Is there something about me, something about the way I look, or a mark on my face, the way that I walk, that says I am a heathen? That says I am in need of salvation?
Is it just me or do those people standing on street corners and at every public event think we all are headed straight to Hell? That their little tract will make a difference and send us on the straight and narrow?
If you’re one of those people, let me tell you with love in my heart, not anger, that you really piss me off. You don’t know me. You don’t take the time to get to know me and learn my religious views or background, yet you make a judgement that I need your saving. That your beliefs are correct and mine are not. That I cannot possibly be saved from eternal damnation without your assistance.
That’s why I get so angry when you interrupt my train of thought on my way to an enjoyable event with your condescending proselytizing. Your assumption of my religious status is insulting. Your insistence on forcing your religion on me is offensive to me. Even if we share the same beliefs.
What do you call it when someone judges a person without really knowing them? By their appearance or your assumption of their demeanor? It’s prejudice. Religious prejudice, in this case.
We are in the United States of America. A country founded, largely by Christian people, many of them fleeing religious persecution themselves. I can stand on a street corner here in Lockport and count a dozen Christian churches within a mile of me, yet be assaulted by a bible-blathering, scripture-waving zealot during any of the summer concerts. My recent trip to Niagara Falls and Goat Island to watch Nik Wallenda, was marred by these people – not just once or twice, but at about every ten foot intervals. Literally. It was like running a gauntlet.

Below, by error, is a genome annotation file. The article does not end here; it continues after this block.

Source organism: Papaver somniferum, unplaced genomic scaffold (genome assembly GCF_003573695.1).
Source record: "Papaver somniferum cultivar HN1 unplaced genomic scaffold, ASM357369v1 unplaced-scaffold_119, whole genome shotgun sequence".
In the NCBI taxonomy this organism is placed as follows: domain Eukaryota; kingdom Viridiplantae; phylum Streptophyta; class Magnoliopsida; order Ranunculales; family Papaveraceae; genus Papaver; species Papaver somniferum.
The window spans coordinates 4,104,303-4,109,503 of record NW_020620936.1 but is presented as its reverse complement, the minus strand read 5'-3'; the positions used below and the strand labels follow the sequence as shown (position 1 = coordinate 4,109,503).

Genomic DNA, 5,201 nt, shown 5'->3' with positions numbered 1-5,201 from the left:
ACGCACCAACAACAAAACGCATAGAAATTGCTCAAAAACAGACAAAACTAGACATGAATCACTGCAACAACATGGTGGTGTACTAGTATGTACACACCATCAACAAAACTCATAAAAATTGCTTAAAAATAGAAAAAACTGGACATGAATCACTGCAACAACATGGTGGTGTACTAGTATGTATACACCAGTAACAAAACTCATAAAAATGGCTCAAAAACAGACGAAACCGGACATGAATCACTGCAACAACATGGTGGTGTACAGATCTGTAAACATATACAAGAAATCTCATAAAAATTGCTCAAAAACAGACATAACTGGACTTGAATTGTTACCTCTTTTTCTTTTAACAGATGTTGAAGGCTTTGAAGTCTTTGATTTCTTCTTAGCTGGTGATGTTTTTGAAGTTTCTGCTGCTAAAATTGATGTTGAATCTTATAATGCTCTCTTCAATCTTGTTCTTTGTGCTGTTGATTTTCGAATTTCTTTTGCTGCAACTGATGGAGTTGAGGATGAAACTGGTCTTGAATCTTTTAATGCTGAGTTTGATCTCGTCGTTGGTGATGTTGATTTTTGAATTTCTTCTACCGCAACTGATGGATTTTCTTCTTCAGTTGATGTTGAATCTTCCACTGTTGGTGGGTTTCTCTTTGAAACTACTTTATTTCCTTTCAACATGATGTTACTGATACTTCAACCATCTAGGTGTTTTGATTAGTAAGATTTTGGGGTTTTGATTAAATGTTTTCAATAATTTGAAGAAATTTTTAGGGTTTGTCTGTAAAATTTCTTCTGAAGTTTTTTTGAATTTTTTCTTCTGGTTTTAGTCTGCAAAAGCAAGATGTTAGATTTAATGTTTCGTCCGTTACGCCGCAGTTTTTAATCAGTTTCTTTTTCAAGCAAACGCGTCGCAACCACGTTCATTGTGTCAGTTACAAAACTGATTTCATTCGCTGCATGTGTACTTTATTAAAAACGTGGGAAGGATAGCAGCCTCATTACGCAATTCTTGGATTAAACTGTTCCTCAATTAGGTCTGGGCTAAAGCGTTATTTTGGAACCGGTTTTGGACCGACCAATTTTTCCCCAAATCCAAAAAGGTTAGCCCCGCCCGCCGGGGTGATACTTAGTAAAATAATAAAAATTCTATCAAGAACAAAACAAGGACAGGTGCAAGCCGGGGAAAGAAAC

It’s ironic that Nik Wallenda, a man whose religious belief is well-known and respected, doesn’t use his status to promote it. He chooses to be an example. But because of that, these nut-jobs seemed to home in on the opportunity to assail his fans.
This is not the frontier. We’re not missionaries and Indians. This is not the Third World. The large majority of people in the U.S. are raised in some form of Christian church and most of them follow those beliefs.
Sadly, that percentage may be in decline, but I have to wonder how much is due to the small-minded attitude of these “only my religion has the true answer” groups. Come on. You can’t all be right and the rest wrong. The reality of it is you are all partly right and mostly wrong. You’re human and your understanding is flawed. As the late Rodney King said, “Can’t we all just get along?”
I’m not going to get into my personal beliefs here. After all, the whole point of this post is to not be inflicting them on others, but I am continually irked by the small-minded, indeed mindless, attitude of many Bible-believing sects out there that are the worst offenders. My beliefs are just that, mine. They’re personal and unique. They are not wrong. They work for me. They might not for you. Don’t suggest that yours are better or I should adopt yours.
You don’t need to get into peoples faces to convert them to your religion’s way of thinking. In fact, it’s probably the worst way to enter an intelligent discussion about it. You’d think you’d have figured that out by now…
I’ve had enjoyable conversations about religion with Mormon (LDS) Missionaries, with Seventh Day Adventists, and friends of all beliefs. We all walked away with respect for each other’s views and maybe just learned something about each other. But the in-the-face approach just isn’t the way to do it.
This country espouses a concept of “Freedom of Religion.” You simply can’t have true freedom of religion with out “Freedom From Religion.” Our constitution guarantees that you cannot impose a religion on anyone.
So stop sticking your tracts in my face.